What To Do If Your Child Has Growing Pains

Those aching legs and sore muscles that our youngsters experience could be growing pains. Are they cause for concern?

During the preschool and early school years, many children experience relatively severe pains in their legs, often after a strenuous day of activity. Usually dubbed growing pains, there’s little known about why this pain even occurs. In fact, most physicians believe there’s little connection between these pains and growth spurts except for the fact that they usually occur during a period of rapid growth.

Pediatrician Dr. William Feldman says “growing pains, by definition, means that it occurs in both legs usually around bed time. It can usually be made better by rubbing the legs or giving a little acetaminophen.”

Typically growing pains occur at night while a child is off his feet and in bed. And unless the pain is caused by something else, Dr. Feldman says parents can rest assured that growing pains will pass in time. “Growing pains, if you’re sure that they are growing pains, should never be a sign of concern. There are a couple of hallmarks of growing pains. First it always affects both legs, so if a child only has a pain in just one leg, never the other, then that’s not typical and should be seen by a physician. If you notice redness around the joints, swelling around the legs, a rash, fever or a limp then it’s not growing pains and the child should be seen.”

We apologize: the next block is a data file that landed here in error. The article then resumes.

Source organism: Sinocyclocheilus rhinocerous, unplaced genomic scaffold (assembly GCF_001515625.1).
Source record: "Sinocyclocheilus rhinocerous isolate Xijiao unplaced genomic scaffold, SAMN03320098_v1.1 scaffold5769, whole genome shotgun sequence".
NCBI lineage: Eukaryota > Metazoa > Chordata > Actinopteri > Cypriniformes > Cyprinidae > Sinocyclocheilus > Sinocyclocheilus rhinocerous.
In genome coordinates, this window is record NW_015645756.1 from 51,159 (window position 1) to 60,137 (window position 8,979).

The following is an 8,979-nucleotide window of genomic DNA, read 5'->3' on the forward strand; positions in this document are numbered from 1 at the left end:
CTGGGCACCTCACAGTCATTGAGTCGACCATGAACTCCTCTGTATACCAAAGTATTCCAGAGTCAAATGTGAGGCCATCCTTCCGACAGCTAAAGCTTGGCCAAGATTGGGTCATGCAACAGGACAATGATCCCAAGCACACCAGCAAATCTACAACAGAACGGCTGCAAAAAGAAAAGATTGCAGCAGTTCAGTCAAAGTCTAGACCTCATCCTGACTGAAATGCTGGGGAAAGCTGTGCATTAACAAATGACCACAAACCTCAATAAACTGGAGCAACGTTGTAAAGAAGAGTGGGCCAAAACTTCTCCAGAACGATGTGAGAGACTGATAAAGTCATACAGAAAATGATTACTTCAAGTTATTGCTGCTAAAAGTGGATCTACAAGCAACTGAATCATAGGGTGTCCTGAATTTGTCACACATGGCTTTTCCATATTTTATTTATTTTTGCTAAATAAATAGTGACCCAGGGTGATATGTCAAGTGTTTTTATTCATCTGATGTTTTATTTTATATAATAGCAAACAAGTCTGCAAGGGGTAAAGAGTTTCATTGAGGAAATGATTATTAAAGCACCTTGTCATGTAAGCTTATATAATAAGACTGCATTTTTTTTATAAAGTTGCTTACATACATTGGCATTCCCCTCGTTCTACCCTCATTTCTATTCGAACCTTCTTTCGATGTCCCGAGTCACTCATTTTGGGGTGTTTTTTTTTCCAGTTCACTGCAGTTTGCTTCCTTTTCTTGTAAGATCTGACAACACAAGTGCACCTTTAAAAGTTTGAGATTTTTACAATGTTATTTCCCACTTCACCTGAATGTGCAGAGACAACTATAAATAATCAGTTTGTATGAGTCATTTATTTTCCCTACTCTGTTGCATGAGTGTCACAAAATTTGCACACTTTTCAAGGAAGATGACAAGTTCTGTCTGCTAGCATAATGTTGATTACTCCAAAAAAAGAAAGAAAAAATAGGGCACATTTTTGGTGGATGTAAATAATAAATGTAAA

Dr. Feldman adds that growing pains are “always gone by morning”. If these pains are still present upon awakening this could signal something more serious.

In many ways growing pains are a right of childhood passage. Still if you have any concerns about leg pains in your child, then have him examined by his doctor.

Adapted from The Parent Report Radio Show. Any advice or information contained herein should never be a substitute for professional and/or medical advice, diagnosis and treatment. For more information please review Terms of Service.

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